This evening with Jawanza James Williams (Voices of Community Activists and Leaders (VOCAL-NY)), Theodore (ted) Kerr (writer and organizer), Kenyon Farrow (essayist and US & Global Health Policy Director for Treatment Action Group), Robert Sember (Assistant Professor of Interdisciplinary Arts at The New School’s Eugene Lang College and member of the sound-art collective Ultra-red), and iele paloumpis (dance artist and death doula) will focus on the work of current activists and will attempt to articulate and historicize contemporary issues related to HIV/AIDS. We aim to push forward and circulate current knowledge production of various kinds as well as to produce strategies for archiving and theorizing the contemporary.

This is the second of two events produced in partnership with the Mediating the Archive Seminar, part of the Center for the Humanities’ Mellon Seminar on Public Engagement and Collaborative Research, to take place at The Graduate Center, CUNY. Organized by Jaime Shearn Coan, Danspace Curatorial Fellow and Janet Werther, CFH Research Fellow, with the assistance of faculty co-leaders Amy Herzog and Edward D. Miller.

Part of PLATFORM 2016: Lost and Found
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Other performances

Michelle Boulé. Photo by Ian Douglas.
Elisabeth Motley. Photo by Scott Shaw.

DraftWork: Michelle Boulé/Elisabeth Motley

Curated by Ishmael Houston-Jones, the DraftWork series hosts informal Saturday afternoon performances that offer choreographers an opportunity to show their work in various stages of development.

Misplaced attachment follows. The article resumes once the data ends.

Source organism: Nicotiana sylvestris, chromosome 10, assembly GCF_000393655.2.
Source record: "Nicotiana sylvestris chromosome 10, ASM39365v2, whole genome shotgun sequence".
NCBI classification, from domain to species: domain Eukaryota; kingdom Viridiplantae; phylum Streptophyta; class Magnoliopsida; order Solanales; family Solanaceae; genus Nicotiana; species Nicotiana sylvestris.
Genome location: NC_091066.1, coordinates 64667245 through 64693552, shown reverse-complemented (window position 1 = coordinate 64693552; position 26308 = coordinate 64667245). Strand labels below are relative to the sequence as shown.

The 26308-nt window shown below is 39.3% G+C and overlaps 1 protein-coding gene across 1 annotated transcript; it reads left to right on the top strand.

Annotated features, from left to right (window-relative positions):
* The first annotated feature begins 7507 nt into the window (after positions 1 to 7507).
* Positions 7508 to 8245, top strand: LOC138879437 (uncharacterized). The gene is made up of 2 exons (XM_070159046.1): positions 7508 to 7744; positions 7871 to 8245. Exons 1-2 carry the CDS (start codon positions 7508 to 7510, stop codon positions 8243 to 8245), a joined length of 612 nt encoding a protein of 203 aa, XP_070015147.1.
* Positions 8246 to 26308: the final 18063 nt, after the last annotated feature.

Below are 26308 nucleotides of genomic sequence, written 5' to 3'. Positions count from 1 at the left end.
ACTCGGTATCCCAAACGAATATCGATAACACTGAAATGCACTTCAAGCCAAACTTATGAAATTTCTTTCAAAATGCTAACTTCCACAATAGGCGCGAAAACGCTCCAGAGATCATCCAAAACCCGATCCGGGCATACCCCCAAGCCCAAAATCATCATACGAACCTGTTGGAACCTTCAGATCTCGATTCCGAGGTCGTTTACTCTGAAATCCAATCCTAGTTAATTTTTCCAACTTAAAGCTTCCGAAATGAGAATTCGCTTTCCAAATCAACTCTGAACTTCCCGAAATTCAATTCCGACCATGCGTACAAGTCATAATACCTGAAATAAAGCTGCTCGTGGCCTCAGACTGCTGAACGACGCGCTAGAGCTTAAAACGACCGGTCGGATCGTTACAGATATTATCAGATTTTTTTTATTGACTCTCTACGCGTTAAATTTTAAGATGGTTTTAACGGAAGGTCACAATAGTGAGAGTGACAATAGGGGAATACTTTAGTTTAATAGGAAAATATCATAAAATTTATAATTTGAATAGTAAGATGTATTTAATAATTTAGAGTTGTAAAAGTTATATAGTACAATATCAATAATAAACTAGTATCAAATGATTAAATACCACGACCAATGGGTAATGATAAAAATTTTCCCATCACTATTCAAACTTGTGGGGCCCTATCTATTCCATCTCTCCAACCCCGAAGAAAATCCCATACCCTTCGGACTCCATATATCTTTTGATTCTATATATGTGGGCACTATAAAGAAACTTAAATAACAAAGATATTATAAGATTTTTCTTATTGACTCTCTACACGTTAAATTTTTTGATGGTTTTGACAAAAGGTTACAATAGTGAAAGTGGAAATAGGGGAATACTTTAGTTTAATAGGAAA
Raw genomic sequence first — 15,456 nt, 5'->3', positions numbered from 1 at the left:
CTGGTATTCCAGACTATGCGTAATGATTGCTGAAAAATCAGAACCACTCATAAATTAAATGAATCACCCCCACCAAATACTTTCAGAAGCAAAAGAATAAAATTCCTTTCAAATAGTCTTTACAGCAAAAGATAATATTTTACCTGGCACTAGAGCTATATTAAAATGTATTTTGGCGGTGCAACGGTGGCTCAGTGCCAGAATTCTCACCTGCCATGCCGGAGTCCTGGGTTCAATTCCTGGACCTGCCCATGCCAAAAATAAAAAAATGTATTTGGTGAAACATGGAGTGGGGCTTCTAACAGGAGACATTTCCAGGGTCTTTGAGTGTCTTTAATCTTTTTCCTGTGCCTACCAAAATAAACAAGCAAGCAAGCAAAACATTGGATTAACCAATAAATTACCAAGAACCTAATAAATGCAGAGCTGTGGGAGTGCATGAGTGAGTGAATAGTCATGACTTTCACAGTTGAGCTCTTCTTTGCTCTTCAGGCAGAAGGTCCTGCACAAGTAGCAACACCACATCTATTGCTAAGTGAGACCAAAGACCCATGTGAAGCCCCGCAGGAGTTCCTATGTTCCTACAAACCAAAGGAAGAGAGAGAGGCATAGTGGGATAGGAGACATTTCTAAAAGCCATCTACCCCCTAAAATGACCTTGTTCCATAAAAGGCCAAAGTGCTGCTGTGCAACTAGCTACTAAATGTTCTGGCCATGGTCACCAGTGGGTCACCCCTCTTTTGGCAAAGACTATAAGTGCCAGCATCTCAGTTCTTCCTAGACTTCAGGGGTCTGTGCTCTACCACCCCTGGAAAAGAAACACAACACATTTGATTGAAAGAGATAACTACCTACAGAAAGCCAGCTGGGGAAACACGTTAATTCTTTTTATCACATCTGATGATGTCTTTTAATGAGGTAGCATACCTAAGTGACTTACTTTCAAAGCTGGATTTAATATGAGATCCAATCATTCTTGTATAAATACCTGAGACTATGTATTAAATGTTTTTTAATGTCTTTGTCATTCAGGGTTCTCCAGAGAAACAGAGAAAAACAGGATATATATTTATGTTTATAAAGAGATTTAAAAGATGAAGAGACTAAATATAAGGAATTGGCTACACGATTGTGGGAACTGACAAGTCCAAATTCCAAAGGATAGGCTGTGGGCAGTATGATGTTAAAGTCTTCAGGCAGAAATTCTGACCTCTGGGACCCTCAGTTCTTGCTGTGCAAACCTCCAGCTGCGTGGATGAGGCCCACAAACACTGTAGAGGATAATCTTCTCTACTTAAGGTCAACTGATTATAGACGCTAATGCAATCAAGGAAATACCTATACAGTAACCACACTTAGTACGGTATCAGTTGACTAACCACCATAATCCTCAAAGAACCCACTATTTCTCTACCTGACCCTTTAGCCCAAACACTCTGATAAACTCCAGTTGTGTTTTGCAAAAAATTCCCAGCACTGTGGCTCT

Performances are followed by discussion and a reception during which artists and audiences share perspectives about the works-in-progress.

Other performances

Drawing by John Bernd. Courtesy of the estate of John Bernd.
Shan Kelley, With Curators Like These, Who Needs a Cure, 2015.
Juan Rivera, Untitled (Keith Haring) c. 1985.

Platform 2016: Memory Palace – A Vigil

Historically, the Memory Palace is a technique of memory recall often used by ancient Greek poets. By committing a location to memory, a poet could take an imaginary “walk” through this location, thereby recalling people, faces, events, and other memorial phenomena.

Memory Palace is a community gathering at St. Mark’s Church open for all to remember the loved ones they’ve lost to AIDS and consider the ongoing impact of HIV/AIDS on the dance, music and visual art communities. In a spirit of lively remembrance, the evening will feature readings, performances, music, and more.

Presented by Danspace Project in partnership with Visual AIDSDancers Responding to AIDS (DRA), and St. Mark’s Church in the Bowery.

6-7PM: Open Mic
7-8PM: Readings by Platform 2016: Lost and Found catalogue contributors Arthur Aviles, Dan Fishback, Denise Hurlin, Eiko Otake, iele paloumpis, Nicky Paraiso, Muna Tseng and Jeff Weinstein
8-10PM: Musical responses by DonChristian and others to be announced